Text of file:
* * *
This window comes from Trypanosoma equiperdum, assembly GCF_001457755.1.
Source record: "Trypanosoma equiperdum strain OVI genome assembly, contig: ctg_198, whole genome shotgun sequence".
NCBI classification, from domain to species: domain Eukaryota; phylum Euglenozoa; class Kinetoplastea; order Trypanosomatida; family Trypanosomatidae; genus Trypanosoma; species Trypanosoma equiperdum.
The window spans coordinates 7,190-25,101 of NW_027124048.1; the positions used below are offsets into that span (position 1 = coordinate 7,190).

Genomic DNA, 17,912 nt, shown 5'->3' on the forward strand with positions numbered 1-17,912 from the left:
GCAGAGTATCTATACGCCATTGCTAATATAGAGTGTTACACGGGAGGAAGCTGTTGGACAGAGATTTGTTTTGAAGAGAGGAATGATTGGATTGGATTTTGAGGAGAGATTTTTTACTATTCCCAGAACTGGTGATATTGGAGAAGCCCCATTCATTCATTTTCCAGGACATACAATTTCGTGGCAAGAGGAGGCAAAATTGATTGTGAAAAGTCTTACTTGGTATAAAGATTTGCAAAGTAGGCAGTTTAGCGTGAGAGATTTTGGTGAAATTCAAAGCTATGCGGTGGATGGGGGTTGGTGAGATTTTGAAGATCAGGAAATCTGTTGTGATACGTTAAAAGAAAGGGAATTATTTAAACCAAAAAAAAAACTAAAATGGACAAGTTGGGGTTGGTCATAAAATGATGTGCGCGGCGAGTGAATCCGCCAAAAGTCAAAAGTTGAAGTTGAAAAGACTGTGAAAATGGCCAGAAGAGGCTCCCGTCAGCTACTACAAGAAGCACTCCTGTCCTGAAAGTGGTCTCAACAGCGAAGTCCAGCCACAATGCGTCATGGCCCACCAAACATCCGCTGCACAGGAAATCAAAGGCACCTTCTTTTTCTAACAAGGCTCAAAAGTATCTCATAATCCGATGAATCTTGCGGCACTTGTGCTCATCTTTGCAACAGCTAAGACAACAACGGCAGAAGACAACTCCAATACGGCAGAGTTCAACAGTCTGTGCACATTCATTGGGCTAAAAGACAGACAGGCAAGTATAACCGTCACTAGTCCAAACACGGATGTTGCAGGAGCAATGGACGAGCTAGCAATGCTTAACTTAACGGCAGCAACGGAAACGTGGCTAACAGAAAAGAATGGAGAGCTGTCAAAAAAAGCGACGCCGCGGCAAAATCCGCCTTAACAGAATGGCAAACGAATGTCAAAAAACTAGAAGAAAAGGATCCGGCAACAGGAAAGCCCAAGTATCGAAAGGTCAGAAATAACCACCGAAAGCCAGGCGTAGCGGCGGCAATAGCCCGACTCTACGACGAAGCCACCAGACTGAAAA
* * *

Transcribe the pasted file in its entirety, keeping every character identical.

This window comes from Trypanosoma equiperdum, assembly GCF_001457755.1.
Source record: "Trypanosoma equiperdum strain OVI genome assembly, contig: ctg_198, whole genome shotgun sequence".
NCBI classification, from domain to species: domain Eukaryota; phylum Euglenozoa; class Kinetoplastea; order Trypanosomatida; family Trypanosomatidae; genus Trypanosoma; species Trypanosoma equiperdum.
The window spans coordinates 7,190-25,101 of NW_027124048.1; the positions used below are offsets into that span (position 1 = coordinate 7,190).

Genomic DNA, 17,912 nt, shown 5'->3' on the forward strand with positions numbered 1-17,912 from the left:
GCAGAGTATCTATACGCCATTGCTAATATAGAGTGTTACACGGGAGGAAGCTGTTGGACAGAGATTTGTTTTGAAGAGAGGAATGATTGGATTGGATTTTGAGGAGAGATTTTTTACTATTCCCAGAACTGGTGATATTGGAGAAGCCCCATTCATTCATTTTCCAGGACATACAATTTCGTGGCAAGAGGAGGCAAAATTGATTGTGAAAAGTCTTACTTGGTATAAAGATTTGCAAAGTAGGCAGTTTAGCGTGAGAGATTTTGGTGAAATTCAAAGCTATGCGGTGGATGGGGGTTGGTGAGATTTTGAAGATCAGGAAATCTGTTGTGATACGTTAAAAGAAAGGGAATTATTTAAACCAAAAAAAAAACTAAAATGGACAAGTTGGGGTTGGTCATAAAATGATGTGCGCGGCGAGTGAATCCGCCAAAAGTCAAAAGTTGAAGTTGAAAAGACTGTGAAAATGGCCAGAAGAGGCTCCCGTCAGCTACTACAAGAAGCACTCCTGTCCTGAAAGTGGTCTCAACAGCGAAGTCCAGCCACAATGCGTCATGGCCCACCAAACATCCGCTGCACAGGAAATCAAAGGCACCTTCTTTTTCTAACAAGGCTCAAAAGTATCTCATAATCCGATGAATCTTGCGGCACTTGTGCTCATCTTTGCAACAGCTAAGACAACAACGGCAGAAGACAACTCCAATACGGCAGAGTTCAACAGTCTGTGCACATTCATTGGGCTAAAAGACAGACAGGCAAGTATAACCGTCACTAGTCCAAACACGGATGTTGCAGGAGCAATGGACGAGCTAGCAATGCTTAACTTAACGGCAGCAACGGAAACGTGGCTAACAGAAAAGAATGGAGAGCTGTCAAAAAAAGCGACGCCGCGGCAAAATCCGCCTTAACAGAATGGCAAACGAATGTCAAAAAACTAGAAGAAAAGGATCCGGCAACAGGAAAGCCCAAGTATCGAAAGGTCAGAAATAACCACCGAAAGCCAGGCGTAGCGGCGGCAATAGCCCGACTCTACGACGAAGCCACCAGACTGAAAA